Rainwater Harvesting

Rainwater harvesting (RWH) is a simple method by which rainfall is collected for future usage. The collected rainwater may be stored, utilised in different ways or directly used for recharge purposes. With depleting groundwater levels and fluctuating climate conditions, RWH can go a long way to help mitigate these effects. Capturing the rainwater can help recharge local aquifers, reduce urban flooding and most importantly ensure water availability in water-scarce zones. Though the term seems to have picked up greater visibility in the last few years, it was, and is even today, a traditional practice followed in rural India. Some ancient rainwater harvesting methods followed in India include madakas, ahar pynes, surangas, taankas and many more.

This water conservation method can be easily practiced in individual homes, apartments, parks, offices and temples too, across the world. Farmers have recharged their dry borewells, created water banks in drought areas, greened their farms, increased sustainability of their water resources and even created a river. Technical know how for the rooftop RWH with direct storage can be availed for better implementation. RWH An effective method in water scarce times, it is also an easily doable practice. Practical advice is available in books written by Indukanth Ragade & Shree Padre, talks by Anupam Mishra and other easy to follow fun ways

Read our FAQ on Rainwater Harvesting and have many basic questions answered.

  • The northern region of India is facing drought for the second consecutive year. The rainfall deficit is hovering around 35 percent in Punjab and Haryana and data shows that the two states have consistently registered below normal rainfall since 1998, which has put a severe strain on their groundwate...
    Manu Moudgilposted 2 years 3 months agoread more
  • CAG report blames Uttarakhand Government for 2013 flash floodsPer the Comptroller and Auditor General (CAG) report, the Uttarakhand Government's unpreparedness and failure to learn from previous natural disaster aggravated the 2013 flash floods in the State. Before that, the State had witnessed two ...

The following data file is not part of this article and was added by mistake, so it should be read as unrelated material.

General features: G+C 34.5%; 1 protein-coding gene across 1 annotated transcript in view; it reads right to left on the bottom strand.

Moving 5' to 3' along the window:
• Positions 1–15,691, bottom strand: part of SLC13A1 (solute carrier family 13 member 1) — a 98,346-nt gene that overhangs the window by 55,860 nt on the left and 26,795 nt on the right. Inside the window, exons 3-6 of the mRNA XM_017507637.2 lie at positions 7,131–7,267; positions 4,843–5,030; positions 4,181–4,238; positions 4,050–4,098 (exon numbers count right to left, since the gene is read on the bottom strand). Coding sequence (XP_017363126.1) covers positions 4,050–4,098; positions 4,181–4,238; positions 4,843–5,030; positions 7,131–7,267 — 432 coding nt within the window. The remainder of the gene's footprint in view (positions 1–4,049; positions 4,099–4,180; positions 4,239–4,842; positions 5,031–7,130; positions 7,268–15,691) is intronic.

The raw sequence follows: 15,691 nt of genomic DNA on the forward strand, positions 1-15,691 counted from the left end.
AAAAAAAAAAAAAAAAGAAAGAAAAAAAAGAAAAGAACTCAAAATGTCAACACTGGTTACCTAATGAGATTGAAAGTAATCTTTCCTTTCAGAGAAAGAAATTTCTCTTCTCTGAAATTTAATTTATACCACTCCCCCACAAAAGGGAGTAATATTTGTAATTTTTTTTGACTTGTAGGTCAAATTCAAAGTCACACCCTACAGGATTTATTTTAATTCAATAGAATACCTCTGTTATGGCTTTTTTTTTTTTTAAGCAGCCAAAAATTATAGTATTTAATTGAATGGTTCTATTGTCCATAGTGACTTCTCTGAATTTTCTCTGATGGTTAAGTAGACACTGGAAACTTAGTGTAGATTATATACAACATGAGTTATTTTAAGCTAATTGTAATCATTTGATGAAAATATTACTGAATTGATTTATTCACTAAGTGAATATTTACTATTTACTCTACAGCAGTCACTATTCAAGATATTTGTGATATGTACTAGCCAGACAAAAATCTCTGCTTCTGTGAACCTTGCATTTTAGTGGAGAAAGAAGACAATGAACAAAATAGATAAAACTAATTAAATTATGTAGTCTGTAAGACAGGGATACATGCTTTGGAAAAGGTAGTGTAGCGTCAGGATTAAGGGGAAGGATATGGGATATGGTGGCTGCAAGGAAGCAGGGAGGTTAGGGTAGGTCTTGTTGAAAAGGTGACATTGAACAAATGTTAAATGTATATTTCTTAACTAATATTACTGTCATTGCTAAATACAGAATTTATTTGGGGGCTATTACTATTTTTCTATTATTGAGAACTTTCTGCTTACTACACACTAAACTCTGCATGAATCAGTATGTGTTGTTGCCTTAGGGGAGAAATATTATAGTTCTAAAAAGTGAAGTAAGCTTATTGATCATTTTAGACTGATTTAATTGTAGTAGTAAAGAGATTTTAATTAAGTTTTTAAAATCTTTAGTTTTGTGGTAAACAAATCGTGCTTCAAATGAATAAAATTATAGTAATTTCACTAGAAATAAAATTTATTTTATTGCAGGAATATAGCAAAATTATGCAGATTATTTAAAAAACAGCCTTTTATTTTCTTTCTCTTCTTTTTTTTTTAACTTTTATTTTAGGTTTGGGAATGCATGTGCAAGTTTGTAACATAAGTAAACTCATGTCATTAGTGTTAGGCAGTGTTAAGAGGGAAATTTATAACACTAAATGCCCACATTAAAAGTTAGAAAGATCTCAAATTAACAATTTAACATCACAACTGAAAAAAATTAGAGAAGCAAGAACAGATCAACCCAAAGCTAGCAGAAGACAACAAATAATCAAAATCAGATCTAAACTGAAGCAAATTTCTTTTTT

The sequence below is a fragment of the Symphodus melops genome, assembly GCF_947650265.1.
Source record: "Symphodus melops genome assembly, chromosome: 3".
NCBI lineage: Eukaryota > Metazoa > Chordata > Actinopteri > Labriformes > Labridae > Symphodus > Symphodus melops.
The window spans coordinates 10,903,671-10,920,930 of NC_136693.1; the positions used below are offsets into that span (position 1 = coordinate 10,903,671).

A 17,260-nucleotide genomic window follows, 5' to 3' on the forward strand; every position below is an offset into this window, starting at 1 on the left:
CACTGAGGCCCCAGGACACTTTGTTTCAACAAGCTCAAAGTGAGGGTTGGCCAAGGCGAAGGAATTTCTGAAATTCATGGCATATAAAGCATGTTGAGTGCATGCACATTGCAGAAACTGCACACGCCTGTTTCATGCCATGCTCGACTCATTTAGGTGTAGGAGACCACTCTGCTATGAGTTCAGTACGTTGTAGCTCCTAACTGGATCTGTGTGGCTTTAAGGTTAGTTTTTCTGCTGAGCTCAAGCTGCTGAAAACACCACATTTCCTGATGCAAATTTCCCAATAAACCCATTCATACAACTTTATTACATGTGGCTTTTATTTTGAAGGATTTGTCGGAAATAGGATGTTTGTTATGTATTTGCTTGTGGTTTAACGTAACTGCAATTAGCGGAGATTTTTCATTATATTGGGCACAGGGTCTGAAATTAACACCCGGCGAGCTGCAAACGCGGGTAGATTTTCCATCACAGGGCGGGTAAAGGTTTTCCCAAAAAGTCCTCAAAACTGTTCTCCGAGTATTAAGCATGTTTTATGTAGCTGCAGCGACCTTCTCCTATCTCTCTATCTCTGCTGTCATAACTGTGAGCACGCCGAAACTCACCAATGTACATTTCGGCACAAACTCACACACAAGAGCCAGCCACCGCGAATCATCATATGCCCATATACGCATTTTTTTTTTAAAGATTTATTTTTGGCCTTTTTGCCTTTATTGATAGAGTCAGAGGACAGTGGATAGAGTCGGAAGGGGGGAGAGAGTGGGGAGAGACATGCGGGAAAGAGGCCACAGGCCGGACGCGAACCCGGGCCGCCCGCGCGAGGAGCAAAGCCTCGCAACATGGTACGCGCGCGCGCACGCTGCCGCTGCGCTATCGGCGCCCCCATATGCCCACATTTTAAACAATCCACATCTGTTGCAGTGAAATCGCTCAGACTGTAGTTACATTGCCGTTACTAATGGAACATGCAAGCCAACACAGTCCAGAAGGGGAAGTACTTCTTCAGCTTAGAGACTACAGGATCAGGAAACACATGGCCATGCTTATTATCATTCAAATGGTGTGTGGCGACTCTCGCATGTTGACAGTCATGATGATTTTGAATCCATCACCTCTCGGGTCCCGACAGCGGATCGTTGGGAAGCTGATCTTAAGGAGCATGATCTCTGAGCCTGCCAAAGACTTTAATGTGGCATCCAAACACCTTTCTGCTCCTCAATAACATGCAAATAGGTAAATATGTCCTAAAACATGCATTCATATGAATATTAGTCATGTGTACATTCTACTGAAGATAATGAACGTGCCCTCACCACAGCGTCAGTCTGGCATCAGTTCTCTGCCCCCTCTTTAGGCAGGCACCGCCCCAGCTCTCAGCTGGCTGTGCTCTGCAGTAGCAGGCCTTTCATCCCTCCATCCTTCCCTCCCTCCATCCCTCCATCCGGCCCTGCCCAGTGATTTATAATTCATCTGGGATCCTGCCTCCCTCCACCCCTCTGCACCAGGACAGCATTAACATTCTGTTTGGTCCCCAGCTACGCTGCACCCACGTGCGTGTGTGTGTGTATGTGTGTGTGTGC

swatiposted 2 years 3 months agoread more
  • 356 students and the teachers of Government Middle School in Sukhpuri village of Mewat district, Haryana are a happy lot now that they have access to potable water right within their school premises. The groundwater in the area was saline making it unfit for consumption. The school childre...
    aarti kelkar kh...posted 2 years 3 months agoread more
  • Sajan, a 14 year old Bhilala Adivasi boy studying in the Rani Kajal school in Kakrana in Alirajpur district of Madhya Pradesh says, "We now save a lot of time as we bathe in the bathrooms and defecate in the toilets rather than in the open fields; and so we study better". The school on the banks of ...
    Amita Bhaduriposted 2 years 3 months agoread more
  • HiI read the article you published on rain water harvesting as I was looking to find more information about it. I am interested in installing it for my home and open farm land, but I am not sure whom to contact. The article would have been much more useful if it had referenced the following points:W...
    Anonymous (not verified)posted 2 years 3 months agoread more
  • Chhattisgarh ranked number 1 in the country for providing domestic water connections in 2014-15 under the National Rural Drinking Water Programme (NRDWP). Despite this, the government has failed to provide safe and clean drinking water to many who are still affected by fluoride, arsenic and iron con...
    makarandpurohitposted 2 years 3 months agoread more
  • A regional capacity development workshop on ‘Ensuring Water Security in Changing Environment Scenario for Water Professionals of South Asian Countries’ sponsored by UNESCO is being organized jointly by IIT Bombay, NIH Bhoplal Regional Centre and NIT Hamirpur on November 26-27, 201...
    nagabhushanbposted 2 years 3 months agoread more
  • Hello,I have 2 questions, requesting guidance:Please let me know if it’s advisable to dig a borewell in an already fully constructed house? Will it affect the foundation?Can RWH be implemented, the house is constructed on a site measuring 30-40 site ( 1,200 Sq Feet), if yes, can the water collecte...
    AJDposted 2 years 4 months agoread more
  • It had not rained for awhile and the tiny cracks in the earth in Bapugaon were opening up. This little village in Chaksu tehsil of Jaipur was yet again faced with a drought in the mid 1980s. The situation was aggravated in 1986 when the river Dhund, an important water source for Bapugaon, went dry. ...